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City scores in car-free study

<p>Nearly half of all Vancouverites use their bike, feet or transit to make everyday trips to the store or work, according to a Statistics Canada study released yesterday.</p>

Tops in western Canada for leaving wheels at home



RAFE ARNOTT/METRO VANCOUVER


Commuters exit the SkyTrain at Stadium Station. Vancouverites utilize more transit than either their Calgary or Edmonton counterparts.




« The nicer you make the alternatives to driving, the more people will (get out of cars). »





Nearly half of all Vancouverites use their bike, feet or transit to make everyday trips to the store or work, according to a Statistics Canada study released yesterday.



The report, Dependence On Cars In Urban Neighbourhoods, found that Vancouver is the least car-dependent city in the West, but still has a way to go to catch up to the East.



It found that 71 per cent of Montrealers and 57 per cent of Torontonians leave their car at home to run errands and commute to work, compared to 48 per cent of Vancouverites.



Only 44 per cent of people in Calgary, however, opt for transit or bikes for the same situations.



David Ramslie, manager of the sustainable development program for the city of Vancouver, said there’s a correlation between dependence on cars and urban density.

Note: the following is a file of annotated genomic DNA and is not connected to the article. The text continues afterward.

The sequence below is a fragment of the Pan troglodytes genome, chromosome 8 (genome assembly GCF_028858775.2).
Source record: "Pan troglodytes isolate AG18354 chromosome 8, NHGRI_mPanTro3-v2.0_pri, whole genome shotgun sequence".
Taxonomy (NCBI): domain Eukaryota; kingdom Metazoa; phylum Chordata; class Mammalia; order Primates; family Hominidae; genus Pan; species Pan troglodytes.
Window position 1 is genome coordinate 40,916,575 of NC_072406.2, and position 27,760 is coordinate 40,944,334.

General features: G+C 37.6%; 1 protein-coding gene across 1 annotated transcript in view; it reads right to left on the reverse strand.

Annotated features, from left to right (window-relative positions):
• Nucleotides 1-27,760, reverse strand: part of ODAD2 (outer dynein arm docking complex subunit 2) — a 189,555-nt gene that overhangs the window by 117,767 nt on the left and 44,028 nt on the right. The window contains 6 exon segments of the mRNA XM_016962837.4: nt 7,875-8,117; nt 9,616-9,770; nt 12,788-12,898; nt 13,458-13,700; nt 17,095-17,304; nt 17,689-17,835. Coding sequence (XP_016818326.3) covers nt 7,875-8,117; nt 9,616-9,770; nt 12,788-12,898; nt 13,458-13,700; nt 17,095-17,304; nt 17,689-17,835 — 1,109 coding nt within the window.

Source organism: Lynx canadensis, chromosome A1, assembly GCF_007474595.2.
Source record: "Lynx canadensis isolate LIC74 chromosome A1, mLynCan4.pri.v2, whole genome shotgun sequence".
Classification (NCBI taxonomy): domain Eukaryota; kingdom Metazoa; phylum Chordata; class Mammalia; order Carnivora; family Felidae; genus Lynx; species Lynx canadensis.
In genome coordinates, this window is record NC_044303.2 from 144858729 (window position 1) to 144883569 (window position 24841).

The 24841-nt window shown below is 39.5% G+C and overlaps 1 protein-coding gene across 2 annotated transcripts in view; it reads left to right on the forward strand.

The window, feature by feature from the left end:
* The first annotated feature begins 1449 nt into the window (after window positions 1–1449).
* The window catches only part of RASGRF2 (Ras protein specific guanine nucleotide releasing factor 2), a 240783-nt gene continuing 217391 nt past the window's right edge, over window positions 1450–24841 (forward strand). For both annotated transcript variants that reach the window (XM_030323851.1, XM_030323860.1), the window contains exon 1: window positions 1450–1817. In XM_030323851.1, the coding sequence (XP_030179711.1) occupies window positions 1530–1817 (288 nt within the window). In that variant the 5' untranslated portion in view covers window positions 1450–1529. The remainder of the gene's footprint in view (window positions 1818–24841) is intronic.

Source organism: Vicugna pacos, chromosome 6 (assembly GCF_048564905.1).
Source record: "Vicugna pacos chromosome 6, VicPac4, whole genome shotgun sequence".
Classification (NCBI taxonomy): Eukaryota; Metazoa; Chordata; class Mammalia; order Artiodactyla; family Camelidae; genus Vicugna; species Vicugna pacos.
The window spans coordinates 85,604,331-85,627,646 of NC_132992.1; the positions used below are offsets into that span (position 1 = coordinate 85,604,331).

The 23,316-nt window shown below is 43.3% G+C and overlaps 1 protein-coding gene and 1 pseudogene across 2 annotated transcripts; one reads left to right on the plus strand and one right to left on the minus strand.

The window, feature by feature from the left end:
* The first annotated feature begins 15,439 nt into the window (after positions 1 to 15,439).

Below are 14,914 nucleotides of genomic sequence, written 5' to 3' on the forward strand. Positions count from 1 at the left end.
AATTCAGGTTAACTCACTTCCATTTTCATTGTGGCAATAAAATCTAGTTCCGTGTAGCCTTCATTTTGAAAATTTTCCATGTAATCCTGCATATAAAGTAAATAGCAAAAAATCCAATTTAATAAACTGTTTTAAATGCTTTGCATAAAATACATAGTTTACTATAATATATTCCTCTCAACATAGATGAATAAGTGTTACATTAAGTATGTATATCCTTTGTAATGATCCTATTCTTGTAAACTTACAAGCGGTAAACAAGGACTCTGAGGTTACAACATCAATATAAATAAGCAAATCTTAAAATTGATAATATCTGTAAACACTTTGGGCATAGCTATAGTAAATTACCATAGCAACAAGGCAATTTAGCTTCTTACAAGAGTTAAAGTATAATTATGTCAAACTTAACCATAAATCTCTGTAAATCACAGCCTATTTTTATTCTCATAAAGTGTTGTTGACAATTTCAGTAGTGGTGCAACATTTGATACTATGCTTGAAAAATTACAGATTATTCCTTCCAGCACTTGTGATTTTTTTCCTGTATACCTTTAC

"You look at the downtown core where there are the highest densities, you definitely see the lowest automobile use," he said



"We’re really trying to put people (within walking distance) of the jobs and services they require."



Kent Munro, city assistant director of planning and community planning, said Vancouver needs to provide people with more attractive transport choices than their car.



That includes improving bikeways and greenways, expanding sidewalks, lining boulevards with trees and building more bus shelters.



"The nicer you make the alternatives to driving, the more people will (get out of cars)."




kristen.thompson@metronews.ca




 
 
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